When Americans think of Chinese food, the dishes that come to mind are typically foods like egg rolls, chow mein, General Tso’s chicken or sweet and sour pork. Fruit from China is not usually considered, though Americans might eat some imported Chinese fruit without realizing it came from China. While China has several fruits that grow there, the popular fruits that originate in China might surprise you.
Kabosu is a type of citrus fruit that originates and naturally grows in China. It is green in color with a tart and sour taste similar to a lemon. During Japan’s Edo period it was imported from China and adapted to the Japanese climate, so it is commonly used for Japanese cuisine as well as Chinese. In Japanese foods, kabosu is made into vinegar and used as a condiment for flavoring fish.
Lychee, which has several spellings and is also commonly spelled as “litchi.” It is a fruit from the soapberry family that originates in Canton, China and is usually a red or pink colored fruit, though some trees might produce amber colored or slightly green fruit as well. The fruit is small in size, typically around the size of a strawberry with a warty peel. The peel is pulled away to reveal a sweet tasting fruit. One seed is found in the middle of the fruit.
Kumquats are the smallest citrus fruit, and they originated in China. According to Esther Sung, a writer for Epicurious, a kumquat is only the size of a grape, but it has an intense flavor. She points out that the fruit is both sweet and sour with the kumquat peel being sweeter than then inner pulp. They are a lucky symbol and are typically eaten whole rather than peeled.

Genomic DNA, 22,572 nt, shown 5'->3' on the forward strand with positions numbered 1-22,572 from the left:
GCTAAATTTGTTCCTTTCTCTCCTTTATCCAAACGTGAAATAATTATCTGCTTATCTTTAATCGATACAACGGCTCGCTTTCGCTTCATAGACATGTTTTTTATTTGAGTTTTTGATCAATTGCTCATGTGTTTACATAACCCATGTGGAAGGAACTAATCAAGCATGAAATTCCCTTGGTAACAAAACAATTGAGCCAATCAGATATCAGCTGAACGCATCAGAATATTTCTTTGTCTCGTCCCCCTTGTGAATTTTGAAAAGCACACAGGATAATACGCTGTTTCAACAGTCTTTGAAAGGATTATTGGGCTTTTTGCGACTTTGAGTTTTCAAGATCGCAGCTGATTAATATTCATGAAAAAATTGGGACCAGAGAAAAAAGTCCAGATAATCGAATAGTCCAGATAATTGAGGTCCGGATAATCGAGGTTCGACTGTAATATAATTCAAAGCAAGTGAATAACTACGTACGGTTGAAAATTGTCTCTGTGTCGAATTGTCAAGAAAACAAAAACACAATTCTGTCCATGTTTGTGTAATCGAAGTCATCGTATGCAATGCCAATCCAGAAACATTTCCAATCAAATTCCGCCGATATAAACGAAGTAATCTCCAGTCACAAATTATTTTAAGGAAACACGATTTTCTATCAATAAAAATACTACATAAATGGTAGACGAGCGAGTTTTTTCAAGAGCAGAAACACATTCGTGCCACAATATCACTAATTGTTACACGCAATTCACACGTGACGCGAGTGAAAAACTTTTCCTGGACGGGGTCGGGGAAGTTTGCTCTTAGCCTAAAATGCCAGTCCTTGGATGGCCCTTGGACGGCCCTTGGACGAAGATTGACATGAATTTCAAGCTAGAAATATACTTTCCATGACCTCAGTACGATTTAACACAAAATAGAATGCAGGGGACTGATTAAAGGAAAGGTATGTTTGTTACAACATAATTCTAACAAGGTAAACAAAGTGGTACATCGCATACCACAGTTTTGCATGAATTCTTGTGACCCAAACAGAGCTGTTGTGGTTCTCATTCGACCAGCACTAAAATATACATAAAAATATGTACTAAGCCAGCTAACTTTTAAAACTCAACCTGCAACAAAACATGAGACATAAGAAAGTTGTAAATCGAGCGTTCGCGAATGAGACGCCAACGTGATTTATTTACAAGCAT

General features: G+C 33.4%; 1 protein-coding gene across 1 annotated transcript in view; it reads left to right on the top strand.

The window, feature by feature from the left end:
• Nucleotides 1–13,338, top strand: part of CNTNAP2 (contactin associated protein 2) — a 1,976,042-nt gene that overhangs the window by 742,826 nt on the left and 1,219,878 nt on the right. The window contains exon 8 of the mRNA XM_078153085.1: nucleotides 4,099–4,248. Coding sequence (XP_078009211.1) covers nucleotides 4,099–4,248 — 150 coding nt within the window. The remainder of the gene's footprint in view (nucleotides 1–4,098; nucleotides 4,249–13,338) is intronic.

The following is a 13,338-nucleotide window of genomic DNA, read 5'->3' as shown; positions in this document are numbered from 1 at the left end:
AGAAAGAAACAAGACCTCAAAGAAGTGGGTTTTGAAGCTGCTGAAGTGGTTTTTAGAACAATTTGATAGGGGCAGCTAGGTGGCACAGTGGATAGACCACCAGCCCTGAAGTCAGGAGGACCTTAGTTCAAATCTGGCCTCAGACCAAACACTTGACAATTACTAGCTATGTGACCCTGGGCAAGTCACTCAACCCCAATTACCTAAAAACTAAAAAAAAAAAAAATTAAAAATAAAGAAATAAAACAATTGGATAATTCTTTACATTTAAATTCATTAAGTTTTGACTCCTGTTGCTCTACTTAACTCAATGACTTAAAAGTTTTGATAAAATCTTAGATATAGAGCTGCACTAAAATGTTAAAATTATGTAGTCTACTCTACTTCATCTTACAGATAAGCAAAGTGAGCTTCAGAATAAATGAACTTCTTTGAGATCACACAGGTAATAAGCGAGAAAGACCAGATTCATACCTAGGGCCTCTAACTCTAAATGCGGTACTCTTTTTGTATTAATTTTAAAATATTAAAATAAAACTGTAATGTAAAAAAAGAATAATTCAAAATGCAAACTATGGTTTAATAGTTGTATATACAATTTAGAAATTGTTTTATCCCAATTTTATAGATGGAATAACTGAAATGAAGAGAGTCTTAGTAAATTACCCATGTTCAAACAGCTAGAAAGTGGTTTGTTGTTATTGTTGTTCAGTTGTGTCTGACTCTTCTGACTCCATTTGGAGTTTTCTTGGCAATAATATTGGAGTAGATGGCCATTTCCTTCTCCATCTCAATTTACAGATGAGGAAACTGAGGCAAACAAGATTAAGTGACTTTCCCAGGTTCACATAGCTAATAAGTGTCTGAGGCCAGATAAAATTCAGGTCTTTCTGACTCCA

The kiwi, which is sometimes known as the Chinese gooseberry, is the national fruit of China. It grows in the Shaanxi region of China and is full of healthy properties including vitamins, minerals and omega-3 fatty acids. The peel of the fruit is removed and the green inner fruit is eaten. The seeds are also eaten with the fruit.
Dragon Fruit is a type of Chinese fruit that grows on a cactus. They are a sweet and sour fruit option that is high in fiber and vitamin C, making them a good option for any diet. According to Mark Vayngrib, the fruit is a good option for anyone with Type 2 diabetes.
References and ResourcesNutrition and You: Kiwi Fruit
New Asian Cuisine; Kabosu; January 4, 2010
Purdue University; Lychee; Julia F. Morton; 1987
Epicurious; A Visual Guide to Asian Fruits and Vegetables; Esther Sung
Travel China Survival Guide: Chinese Fruit; Mark Vayngrib